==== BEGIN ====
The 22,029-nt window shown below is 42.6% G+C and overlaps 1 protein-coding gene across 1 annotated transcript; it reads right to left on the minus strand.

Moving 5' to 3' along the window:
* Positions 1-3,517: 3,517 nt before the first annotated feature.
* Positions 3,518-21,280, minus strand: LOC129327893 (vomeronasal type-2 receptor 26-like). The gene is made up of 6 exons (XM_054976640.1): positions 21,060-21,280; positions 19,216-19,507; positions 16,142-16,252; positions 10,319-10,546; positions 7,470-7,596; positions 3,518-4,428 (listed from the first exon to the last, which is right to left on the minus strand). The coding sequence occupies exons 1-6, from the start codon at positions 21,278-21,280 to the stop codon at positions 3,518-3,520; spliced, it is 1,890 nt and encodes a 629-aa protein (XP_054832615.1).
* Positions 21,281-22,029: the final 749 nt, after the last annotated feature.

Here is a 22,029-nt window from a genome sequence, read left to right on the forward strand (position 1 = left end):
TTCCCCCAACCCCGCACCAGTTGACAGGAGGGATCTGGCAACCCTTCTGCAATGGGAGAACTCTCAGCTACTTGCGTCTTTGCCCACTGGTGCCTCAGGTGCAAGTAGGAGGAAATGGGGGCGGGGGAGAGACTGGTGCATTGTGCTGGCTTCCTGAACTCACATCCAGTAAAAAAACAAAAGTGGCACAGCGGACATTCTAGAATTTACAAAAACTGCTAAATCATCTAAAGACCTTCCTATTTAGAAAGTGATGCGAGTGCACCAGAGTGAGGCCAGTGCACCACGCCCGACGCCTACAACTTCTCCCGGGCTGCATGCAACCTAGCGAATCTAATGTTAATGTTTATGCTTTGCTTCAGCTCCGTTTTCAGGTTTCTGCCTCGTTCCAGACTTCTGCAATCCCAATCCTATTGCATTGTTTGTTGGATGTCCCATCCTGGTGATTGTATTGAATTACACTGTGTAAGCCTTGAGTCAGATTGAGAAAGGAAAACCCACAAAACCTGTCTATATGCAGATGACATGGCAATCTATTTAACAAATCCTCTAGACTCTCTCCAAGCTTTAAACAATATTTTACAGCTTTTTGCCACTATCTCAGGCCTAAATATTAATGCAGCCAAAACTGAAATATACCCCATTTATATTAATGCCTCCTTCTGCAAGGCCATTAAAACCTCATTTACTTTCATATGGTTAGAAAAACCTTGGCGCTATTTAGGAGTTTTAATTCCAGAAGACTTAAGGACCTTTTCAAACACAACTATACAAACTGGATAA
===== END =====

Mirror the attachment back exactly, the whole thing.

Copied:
The 22,029-nt window shown below is 42.6% G+C and overlaps 1 protein-coding gene across 1 annotated transcript; it reads right to left on the minus strand.

Moving 5' to 3' along the window:
* Positions 1-3,517: 3,517 nt before the first annotated feature.
* Positions 3,518-21,280, minus strand: LOC129327893 (vomeronasal type-2 receptor 26-like). The gene is made up of 6 exons (XM_054976640.1): positions 21,060-21,280; positions 19,216-19,507; positions 16,142-16,252; positions 10,319-10,546; positions 7,470-7,596; positions 3,518-4,428 (listed from the first exon to the last, which is right to left on the minus strand). The coding sequence occupies exons 1-6, from the start codon at positions 21,278-21,280 to the stop codon at positions 3,518-3,520; spliced, it is 1,890 nt and encodes a 629-aa protein (XP_054832615.1).
* Positions 21,281-22,029: the final 749 nt, after the last annotated feature.

Here is a 22,029-nt window from a genome sequence, read left to right on the forward strand (position 1 = left end):
TTCCCCCAACCCCGCACCAGTTGACAGGAGGGATCTGGCAACCCTTCTGCAATGGGAGAACTCTCAGCTACTTGCGTCTTTGCCCACTGGTGCCTCAGGTGCAAGTAGGAGGAAATGGGGGCGGGGGAGAGACTGGTGCATTGTGCTGGCTTCCTGAACTCACATCCAGTAAAAAAACAAAAGTGGCACAGCGGACATTCTAGAATTTACAAAAACTGCTAAATCATCTAAAGACCTTCCTATTTAGAAAGTGATGCGAGTGCACCAGAGTGAGGCCAGTGCACCACGCCCGACGCCTACAACTTCTCCCGGGCTGCATGCAACCTAGCGAATCTAATGTTAATGTTTATGCTTTGCTTCAGCTCCGTTTTCAGGTTTCTGCCTCGTTCCAGACTTCTGCAATCCCAATCCTATTGCATTGTTTGTTGGATGTCCCATCCTGGTGATTGTATTGAATTACACTGTGTAAGCCTTGAGTCAGATTGAGAAAGGAAAACCCACAAAACCTGTCTATATGCAGATGACATGGCAATCTATTTAACAAATCCTCTAGACTCTCTCCAAGCTTTAAACAATATTTTACAGCTTTTTGCCACTATCTCAGGCCTAAATATTAATGCAGCCAAAACTGAAATATACCCCATTTATATTAATGCCTCCTTCTGCAAGGCCATTAAAACCTCATTTACTTTCATATGGTTAGAAAAACCTTGGCGCTATTTAGGAGTTTTAATTCCAGAAGACTTAAGGACCTTTTCAAACACAACTATACAAACTGGATAA